Breathalyzer Machines & DUI Breath Tests -

Breathalyzer Machine


DUI-DWI and Breathalyzer Machine Test

The first Breathalyzer machine was invented by Robert F. Borkenstein in the early 1950s. Introduced in 1954, the original Breathalyzer was the first breath test machine to gain widespread use and attention. Because of this, the generic term “breathalyzer” is widely used by the general public (and by some courts) as a moniker for breath testing instruments generally. In actuality, Breathalyzer is a brand name and a registered trademark, and is but one of several brands or makes of breath testing instruments used in the United States. Breathalyzer Breath testing instruments were originally manufactured and sold by the Stevenson Chemical Corporation of Red Bank, New Jersey. The rights to such instruments were subsequently acquired by the Smith and Wesson Electronics Company of Springfield, Massachusetts, which manufactured and sold Breathalyzer breath testing instruments until 1984, when the rights to such instruments were acquired by National Draeger, Inc., of Pittsburgh, Pennsylvania, a subsidiary of Draegerwerke of West Germany. National Draeger, Inc. is the present manufacturer and distributor of Breathalyzer breath testing instruments in the United States. Five models of Breathalyzer machines are currently used in the United States. The earliest model now in use is the Model 900, followed in order by the Model 900A, the Model 1000, the Model 1100, and the Model 2000. Models 900, 900A, 1000, and 1100 employ the wet chemical process, while Model 2000 employs infrared spectrophotometry (or infrared absorption). Of the wet chemical models, only the Model 900A is still in production. All other models have been discontinued. However, they are still in use in some jurisdictions. All Breathalyzer wet chemical breath testing instruments (i.e., the Models 900, 900A, 1000, and 1100) are similar in design and concept.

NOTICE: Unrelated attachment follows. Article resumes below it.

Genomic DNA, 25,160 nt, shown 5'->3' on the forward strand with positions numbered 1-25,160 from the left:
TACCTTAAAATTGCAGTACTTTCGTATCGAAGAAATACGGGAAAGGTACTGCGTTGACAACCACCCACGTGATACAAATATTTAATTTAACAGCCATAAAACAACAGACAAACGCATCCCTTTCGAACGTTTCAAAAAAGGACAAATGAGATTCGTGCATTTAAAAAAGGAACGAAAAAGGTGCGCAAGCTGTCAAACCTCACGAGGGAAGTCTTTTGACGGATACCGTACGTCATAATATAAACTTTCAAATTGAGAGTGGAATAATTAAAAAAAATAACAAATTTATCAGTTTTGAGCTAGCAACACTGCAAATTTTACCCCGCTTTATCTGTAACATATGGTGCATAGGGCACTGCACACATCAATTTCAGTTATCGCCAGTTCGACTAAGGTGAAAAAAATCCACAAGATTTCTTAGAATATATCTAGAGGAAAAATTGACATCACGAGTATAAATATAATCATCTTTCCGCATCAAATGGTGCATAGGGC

The principal difference between the models is the degree of automation incorporated into the instrument. The Model 900, being the earliest Breathalyzer machine, is the least automated, and the Model 1000 is the most automated. Automation, of course, reduces the functions of the instrument operator and thereby reduces the risk of operator error and manipulation. The detrimental aspects of automation are that the electronic gear necessary for automation renders an instrument more vulnerable to radio frequency interference, and automation tends to produce operators who are less likely to understand how an instrument functions and less able to detect malfunctions. An experienced DUI attorney will be familiar with all possible Breathalyzer defenses and how to best utilize them for ease case to fight for your legal rights. If you were arrested for DUI-DWI and took a breath test, contact a dedicated DUI trial attorney today for a free case obligation.

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